A gentle reader suggested yesterday that I quit using the term “Five Burning Questions” to describe this exercise because so many others had used it to the point of rendering it ineffective.
I always thought the term conveyed that there was a high degree of interest in these issues. Yes, others have used it, but they are smart people like Andy Staples of SI.com so I’m in good company there. And if the words communicate what you’re trying to say as a writer, then you use them.
Still, I’m open to new ideas. So today I want to raise five questions that interest me (and hopefully interest you) as we resume our look at spring football. We are covering the SEC this week and will do the ACC next week. You may choose from the following titles or add your own (but keep it clean):
Five incredibily compelling questions.
Five Life and Death Questions.
Five moderately interesting questions.
Five questions in which I have absolutely no interest because I am not a fan of the SEC.
Five questions that Tony is only raising because we all know he is an SEC homer.
1. Can Alabama LB Dont’a Hightower come back at 100 percent? Everybody knows that linebacker Rolando McClain was a great, great player for Alabama. He started his first game as a freshman and never left the middle linebacker position. But what Alabama will miss most about McClain (who left school early to enter the NFL Draft) was his mental approach to the game. For three years McClain was the traffic cop of that defense. If a formation was wrong or if a guy was in the wrong place, McClain would fix it before the snap. If Hightower, who injured his knee against Arkansas on Sept. 26 and was lost from the season, can fill McClain’s shoes as the defensive leader, I think Alabama has enough talent on hand to be very good on defense again, despite the loss of nine starters. All of the media reports coming out of Tuscaloosa say that Hightower is physically back to his former self.
2. Will Arkansas QB Ryan Mallett completely recover from his broken foot? If he does, then Arkansas is my dark horse in the SEC West. Mallett is sitting out the spring after surgery to repair a broken left toe that he hurt during drills in February. The recovery is expected to take about four months. If Mallett comes back to his 2009 form (3,624 yards, 30 touchdowns) and the defense (No. 89 nationally at 401.15 ypg) improves just a little bit, Arkansas has a chance to make some noise in the SEC West with home games against Alabama and LSU (in Little Rock). In the meantime, Bobby Petrino can develop a backup quarterback—just in case. Tyler Wilson will get a lot of snaps.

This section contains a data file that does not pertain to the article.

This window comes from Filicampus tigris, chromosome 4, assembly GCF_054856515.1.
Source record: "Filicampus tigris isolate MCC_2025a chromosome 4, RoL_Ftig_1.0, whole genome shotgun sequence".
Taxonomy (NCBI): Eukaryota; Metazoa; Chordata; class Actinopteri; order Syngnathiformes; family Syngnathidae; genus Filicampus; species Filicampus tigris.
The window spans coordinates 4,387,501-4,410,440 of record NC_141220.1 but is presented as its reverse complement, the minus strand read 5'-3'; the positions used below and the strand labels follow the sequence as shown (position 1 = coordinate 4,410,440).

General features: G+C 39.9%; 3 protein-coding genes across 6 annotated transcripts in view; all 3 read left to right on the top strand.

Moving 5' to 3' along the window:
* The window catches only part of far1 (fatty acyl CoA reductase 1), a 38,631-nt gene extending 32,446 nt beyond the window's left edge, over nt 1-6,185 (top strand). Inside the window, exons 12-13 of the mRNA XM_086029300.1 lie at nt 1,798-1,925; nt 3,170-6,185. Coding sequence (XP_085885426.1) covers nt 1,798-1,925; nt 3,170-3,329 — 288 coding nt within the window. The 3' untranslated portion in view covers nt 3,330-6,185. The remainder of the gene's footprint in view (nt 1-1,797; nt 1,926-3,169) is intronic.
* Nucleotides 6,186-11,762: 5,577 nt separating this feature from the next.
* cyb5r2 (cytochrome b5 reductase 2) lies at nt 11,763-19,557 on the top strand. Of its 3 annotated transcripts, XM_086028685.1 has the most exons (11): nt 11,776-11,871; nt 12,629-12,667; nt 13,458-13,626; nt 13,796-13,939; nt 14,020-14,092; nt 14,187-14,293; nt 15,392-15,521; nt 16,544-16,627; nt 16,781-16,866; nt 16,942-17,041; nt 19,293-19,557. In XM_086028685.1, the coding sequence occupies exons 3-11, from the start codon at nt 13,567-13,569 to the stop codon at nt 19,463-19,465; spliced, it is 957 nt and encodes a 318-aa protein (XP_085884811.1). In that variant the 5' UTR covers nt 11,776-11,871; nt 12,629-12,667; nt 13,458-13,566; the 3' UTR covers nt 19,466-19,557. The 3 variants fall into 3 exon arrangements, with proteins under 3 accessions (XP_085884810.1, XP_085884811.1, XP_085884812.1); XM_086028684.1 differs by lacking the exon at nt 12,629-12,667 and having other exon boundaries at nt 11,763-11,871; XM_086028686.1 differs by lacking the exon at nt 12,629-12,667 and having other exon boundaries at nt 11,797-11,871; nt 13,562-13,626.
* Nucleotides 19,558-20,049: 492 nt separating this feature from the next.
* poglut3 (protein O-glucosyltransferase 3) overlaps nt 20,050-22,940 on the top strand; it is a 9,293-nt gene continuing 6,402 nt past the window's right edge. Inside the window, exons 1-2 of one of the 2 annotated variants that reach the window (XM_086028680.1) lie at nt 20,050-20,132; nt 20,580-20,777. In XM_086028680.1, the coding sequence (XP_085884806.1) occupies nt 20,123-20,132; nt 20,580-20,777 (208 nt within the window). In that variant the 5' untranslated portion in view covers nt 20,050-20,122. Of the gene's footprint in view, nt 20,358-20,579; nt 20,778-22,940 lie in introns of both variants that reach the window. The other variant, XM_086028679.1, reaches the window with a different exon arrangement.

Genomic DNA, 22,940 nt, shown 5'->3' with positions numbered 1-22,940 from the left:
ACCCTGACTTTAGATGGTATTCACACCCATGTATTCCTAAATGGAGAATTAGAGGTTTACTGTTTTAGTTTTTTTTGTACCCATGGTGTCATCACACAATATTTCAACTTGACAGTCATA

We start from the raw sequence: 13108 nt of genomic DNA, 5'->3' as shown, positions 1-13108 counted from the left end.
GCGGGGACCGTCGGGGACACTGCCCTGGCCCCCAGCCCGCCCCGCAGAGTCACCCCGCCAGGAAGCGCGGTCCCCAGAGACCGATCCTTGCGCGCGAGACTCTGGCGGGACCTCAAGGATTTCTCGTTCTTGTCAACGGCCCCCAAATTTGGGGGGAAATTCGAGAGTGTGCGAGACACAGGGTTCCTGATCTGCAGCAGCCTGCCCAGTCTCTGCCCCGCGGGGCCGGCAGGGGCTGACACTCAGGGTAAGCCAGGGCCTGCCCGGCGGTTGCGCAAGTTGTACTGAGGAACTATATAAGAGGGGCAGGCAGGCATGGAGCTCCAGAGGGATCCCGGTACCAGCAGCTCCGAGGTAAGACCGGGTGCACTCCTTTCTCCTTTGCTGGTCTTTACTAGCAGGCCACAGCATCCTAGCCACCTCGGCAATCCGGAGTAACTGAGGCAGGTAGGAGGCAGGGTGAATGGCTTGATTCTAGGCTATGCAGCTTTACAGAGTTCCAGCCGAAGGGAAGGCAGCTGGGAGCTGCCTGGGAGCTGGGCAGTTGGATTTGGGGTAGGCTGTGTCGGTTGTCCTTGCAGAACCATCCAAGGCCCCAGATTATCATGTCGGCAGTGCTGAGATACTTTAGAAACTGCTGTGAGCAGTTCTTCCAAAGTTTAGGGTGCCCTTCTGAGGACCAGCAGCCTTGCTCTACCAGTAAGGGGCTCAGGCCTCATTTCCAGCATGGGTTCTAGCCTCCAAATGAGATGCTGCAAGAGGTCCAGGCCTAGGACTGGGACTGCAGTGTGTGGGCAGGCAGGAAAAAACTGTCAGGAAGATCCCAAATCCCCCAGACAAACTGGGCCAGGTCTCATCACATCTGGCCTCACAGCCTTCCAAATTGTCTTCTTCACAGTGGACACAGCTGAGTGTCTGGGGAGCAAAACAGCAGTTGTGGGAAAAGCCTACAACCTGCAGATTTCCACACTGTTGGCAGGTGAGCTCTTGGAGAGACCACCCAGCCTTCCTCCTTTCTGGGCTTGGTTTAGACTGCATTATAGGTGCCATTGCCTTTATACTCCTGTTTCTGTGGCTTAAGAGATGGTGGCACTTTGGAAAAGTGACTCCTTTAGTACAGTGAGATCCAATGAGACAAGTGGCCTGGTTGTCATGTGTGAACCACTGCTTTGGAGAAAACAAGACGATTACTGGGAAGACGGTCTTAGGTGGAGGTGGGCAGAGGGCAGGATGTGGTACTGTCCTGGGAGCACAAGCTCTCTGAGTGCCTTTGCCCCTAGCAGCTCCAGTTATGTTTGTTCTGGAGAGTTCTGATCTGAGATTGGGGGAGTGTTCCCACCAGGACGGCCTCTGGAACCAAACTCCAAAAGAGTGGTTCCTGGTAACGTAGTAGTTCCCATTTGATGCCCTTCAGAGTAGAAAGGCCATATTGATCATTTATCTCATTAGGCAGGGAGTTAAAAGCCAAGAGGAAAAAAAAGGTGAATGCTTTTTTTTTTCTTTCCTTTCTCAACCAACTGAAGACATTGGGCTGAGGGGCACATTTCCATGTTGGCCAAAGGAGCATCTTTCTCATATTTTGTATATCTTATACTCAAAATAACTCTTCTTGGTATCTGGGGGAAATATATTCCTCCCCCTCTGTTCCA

3. Can LSU figure out its many issues on offense which include, but are not limited to, getting the ball to Russell Shepard? If you’re looking for a place where the heat has been turned up a little bit, try the head coach and offensive staff at LSU. Here are a few stats to back that up: LSU was 112th (out of 120 Division I-A schools) nationally in total offense last season at 304.5 yards per game. When LSU won the national championship in 2007, it rushed for 214 yards per game. In 2008 the Tigers dropped to 166.8 ypg and last season LSU was ranked 90th in rushing offense at 122.7 yards per game. Rising junior quarterback Jordan Jefferson did not improve significantly last season. Quarterback Russell Shepard of Houston, considered to be one of the nation’s best athletes as a high school senior, averaged 6.2 yards every time he touched the ball, but he only touched it 45 times in the 11 games where he got on the field. It’s clear that the head coach, Les Miles, and his offensive coordinator, Gary Crowton, are often not on the same page. My opinion? LSU needs to re-establish its offensive identity and it should be the smash-mouth attack that put the Tigers in position to win the national championship in 2007. Also, the clock management problems that popped up last season must go away or somebody is going to lose his job.